Your Grill Turns Boring Frozen Pizza Into Something Extraordinary

If you've ever found yourself hungry at the end of a long day of work, but didn't want to spend money on take-out or dining at a restaurant, there's a good chance you wound up as one of the 200+ million Americans who report eating frozen pizzas each year, according to Statista. And while a nice FroPo might hit the spot every now and then, there's no denying that it usually pales in comparison to a pizza bought from the local pie shop, or one you make from scratch. Thankfully, there's a way to improve your frozen pizza, and it's a simple matter of changing how you cook it. 

While almost all frozen pizza instructions call for baking the pizza, it turns out that a number of people have had great success grilling their frozen pizzas instead. Why does it work? The higher heat of a grill can result in an extra crispy crust, and if you're using charcoal, it can also add a nice smoky flavor to the pizza that can help make up for any other flavors that might otherwise be lacking. This method works especially well on thin crust pizzas, which cook up quickly, and standard thickness pizzas. Frozen deep-dish pizzas or extra large pies (think Costco-sized pizzas) tend to be trickier to cook on the grill because they need to be cooked longer and at a lower temperature.

How to grill frozen pizza

Cooking pizza on the grill can be a little nerve-wracking, but with frozen pizza, you have a bit of a buffer. While raw pizza dough can slip through the grates of your grill if it's not hot enough, or stick to the grates stubbornly, frozen pizza is rigid and usually par-baked so the dough already has more structural integrity than one that's raw. Ultimately, a frozen pizza should hold its shape when thrown on the grill.

Methods vary, but to grill your frozen pizza, you should pre-heat your grill to at least 350 degrees Fahrenheit or medium heat for a standard crust pizza. Some people recommend as high as 425 degrees Fahrenheit, but you'll need to open the grill regularly to check on the pizzas, which can cause the temperature to drop. For thin-crust pizza, you can get the grill up to high heat. 

Once your grill is pre-heated, place the frozen, unthawed pizza on the grill, close the lid, and cook until the crust is crisp and brown on the bottom, and the cheese is melted on top. As with cooking any food on the grill, you might need to move the pizza around to avoid any hot or cold spots, and you should check it regularly to make sure the crust doesn't burn. Another benefit to grilling frozen pizza? Since the grill is already going, you can throw on extra items — peppers, onions, meat — then chop them up once they're sufficiently cooked and add them to the top of your pizza.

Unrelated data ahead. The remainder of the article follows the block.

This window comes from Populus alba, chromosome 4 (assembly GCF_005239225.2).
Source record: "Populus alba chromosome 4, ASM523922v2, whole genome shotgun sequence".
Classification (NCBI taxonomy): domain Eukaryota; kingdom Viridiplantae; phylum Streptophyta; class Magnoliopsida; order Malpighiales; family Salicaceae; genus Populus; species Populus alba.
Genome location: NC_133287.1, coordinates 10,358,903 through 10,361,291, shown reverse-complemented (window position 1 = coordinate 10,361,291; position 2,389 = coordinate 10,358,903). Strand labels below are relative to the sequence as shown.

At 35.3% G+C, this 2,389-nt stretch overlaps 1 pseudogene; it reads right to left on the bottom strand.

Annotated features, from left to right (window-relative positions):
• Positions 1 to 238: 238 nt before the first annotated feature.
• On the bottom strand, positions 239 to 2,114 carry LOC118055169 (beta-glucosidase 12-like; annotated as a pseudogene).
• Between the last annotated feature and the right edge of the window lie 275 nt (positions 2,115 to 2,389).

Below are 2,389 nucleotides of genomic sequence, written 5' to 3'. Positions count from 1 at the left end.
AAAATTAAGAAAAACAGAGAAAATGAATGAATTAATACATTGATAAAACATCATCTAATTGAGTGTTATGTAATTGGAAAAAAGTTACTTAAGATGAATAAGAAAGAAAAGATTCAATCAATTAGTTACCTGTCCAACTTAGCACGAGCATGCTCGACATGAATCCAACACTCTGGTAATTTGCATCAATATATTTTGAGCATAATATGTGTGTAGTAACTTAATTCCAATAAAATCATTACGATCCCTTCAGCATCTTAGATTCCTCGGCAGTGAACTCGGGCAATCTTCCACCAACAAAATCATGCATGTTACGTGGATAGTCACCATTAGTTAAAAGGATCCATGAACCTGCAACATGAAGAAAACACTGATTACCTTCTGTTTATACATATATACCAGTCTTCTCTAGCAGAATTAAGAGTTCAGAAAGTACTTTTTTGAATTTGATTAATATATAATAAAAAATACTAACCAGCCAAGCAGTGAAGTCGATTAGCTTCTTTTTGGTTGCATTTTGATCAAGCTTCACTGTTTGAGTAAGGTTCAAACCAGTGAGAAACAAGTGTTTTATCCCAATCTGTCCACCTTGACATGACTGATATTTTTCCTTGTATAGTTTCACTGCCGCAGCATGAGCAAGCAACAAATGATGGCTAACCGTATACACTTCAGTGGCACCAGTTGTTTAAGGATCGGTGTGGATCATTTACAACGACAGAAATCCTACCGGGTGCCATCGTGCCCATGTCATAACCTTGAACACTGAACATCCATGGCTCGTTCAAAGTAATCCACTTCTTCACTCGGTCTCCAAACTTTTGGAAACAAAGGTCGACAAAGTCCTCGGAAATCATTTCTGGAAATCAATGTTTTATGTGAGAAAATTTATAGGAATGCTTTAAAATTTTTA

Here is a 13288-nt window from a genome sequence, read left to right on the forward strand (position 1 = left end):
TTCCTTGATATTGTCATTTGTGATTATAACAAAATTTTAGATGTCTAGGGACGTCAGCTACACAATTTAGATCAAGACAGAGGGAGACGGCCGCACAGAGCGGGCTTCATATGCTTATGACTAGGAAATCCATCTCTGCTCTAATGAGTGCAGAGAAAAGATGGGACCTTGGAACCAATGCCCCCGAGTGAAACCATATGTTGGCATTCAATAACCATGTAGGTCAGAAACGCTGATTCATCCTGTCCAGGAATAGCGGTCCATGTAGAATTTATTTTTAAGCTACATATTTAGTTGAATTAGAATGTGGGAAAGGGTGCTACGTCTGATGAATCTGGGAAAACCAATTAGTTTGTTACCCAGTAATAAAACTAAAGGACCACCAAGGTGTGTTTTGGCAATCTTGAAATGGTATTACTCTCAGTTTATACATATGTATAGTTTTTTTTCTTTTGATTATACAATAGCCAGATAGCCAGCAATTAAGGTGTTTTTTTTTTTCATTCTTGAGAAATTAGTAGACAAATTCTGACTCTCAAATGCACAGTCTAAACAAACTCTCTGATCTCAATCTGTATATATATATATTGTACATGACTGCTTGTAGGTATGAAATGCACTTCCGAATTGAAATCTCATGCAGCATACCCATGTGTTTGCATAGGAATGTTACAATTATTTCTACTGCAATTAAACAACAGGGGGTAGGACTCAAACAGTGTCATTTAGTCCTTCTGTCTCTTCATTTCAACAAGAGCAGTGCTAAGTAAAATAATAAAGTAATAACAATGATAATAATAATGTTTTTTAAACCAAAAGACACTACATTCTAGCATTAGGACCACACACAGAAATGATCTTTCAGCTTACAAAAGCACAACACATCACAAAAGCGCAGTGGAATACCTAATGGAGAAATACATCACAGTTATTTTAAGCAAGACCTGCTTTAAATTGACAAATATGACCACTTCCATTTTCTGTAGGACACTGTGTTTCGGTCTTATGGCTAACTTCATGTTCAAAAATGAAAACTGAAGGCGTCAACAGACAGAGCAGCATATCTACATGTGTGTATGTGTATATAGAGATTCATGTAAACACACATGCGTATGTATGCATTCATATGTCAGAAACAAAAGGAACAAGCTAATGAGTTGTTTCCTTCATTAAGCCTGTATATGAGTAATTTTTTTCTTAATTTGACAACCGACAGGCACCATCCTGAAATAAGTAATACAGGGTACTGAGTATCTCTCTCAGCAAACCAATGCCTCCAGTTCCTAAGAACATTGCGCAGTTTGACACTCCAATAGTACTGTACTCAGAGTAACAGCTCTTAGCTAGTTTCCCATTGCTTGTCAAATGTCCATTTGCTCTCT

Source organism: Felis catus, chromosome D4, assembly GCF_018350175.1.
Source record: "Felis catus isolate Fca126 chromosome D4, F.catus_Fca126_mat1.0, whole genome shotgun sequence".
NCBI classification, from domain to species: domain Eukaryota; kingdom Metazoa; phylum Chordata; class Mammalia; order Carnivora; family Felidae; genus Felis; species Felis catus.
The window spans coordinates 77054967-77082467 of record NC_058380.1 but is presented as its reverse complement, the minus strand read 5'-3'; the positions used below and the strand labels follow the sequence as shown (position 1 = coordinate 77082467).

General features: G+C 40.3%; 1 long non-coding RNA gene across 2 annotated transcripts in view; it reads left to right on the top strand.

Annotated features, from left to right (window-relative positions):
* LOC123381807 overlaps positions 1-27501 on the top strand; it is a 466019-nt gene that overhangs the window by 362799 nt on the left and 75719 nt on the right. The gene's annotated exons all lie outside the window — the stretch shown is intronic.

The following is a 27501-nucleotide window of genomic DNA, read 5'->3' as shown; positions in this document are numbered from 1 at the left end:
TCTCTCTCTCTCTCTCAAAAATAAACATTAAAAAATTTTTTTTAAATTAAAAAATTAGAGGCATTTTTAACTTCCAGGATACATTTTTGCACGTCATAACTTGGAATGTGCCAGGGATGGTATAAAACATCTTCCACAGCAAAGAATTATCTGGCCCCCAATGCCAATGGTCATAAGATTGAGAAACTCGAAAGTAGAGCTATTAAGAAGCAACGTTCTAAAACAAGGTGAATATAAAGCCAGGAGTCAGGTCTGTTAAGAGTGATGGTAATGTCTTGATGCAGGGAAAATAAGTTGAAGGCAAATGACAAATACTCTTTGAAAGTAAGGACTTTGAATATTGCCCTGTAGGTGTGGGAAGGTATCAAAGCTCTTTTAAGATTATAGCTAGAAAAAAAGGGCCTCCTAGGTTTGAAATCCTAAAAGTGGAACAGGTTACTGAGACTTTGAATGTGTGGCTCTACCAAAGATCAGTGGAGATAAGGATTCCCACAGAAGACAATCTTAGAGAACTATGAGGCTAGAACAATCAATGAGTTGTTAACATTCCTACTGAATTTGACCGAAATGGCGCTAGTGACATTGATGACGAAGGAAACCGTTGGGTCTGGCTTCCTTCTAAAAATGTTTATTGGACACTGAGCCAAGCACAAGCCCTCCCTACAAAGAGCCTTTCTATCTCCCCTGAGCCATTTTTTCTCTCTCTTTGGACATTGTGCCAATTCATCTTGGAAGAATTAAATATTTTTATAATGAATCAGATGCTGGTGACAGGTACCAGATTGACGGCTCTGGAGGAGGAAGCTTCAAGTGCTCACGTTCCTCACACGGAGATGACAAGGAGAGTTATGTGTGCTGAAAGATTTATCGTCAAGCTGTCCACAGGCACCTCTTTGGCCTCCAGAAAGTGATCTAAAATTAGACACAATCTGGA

Grilled take-and-bake pizza and leftovers

There are two other ways to combine the powers of frozen pizza and the grill into a delicious dinner. Depending on where you shop, you may have seen preassembled, uncooked pizzas (called "take and bake" pizzas) for sale at your local grocery store like Mama Cozzi's at Aldi or Papa Murphy's. Stock up on these when they're on sale, then freeze them, and you can cook them on the grill when needed.

And what about leftover frozen pizza, or any leftover pizza, for that matter? It might not be worth it to fire up the grill for just a slice or two, but if you're already grilling and have some leftover pizza on hand, throw it on the grill. The hot air in the grill will melt the cheese and warm the toppings without burning them (which can happen in the toaster oven or broiler), and the crust will get warm and crispy on the bottom thanks to the dry heat, rather than getting soggy or hard as a rock in the microwave. It's a great way to warm up leftovers if you're already grilling.

Frozen pizza might be a meal that many of us rely on when we don't have the time or money for something else, but cooking it on the grill can take just as little time as using the oven while improving the flavor and texture so much that you might not even miss ordering delivery.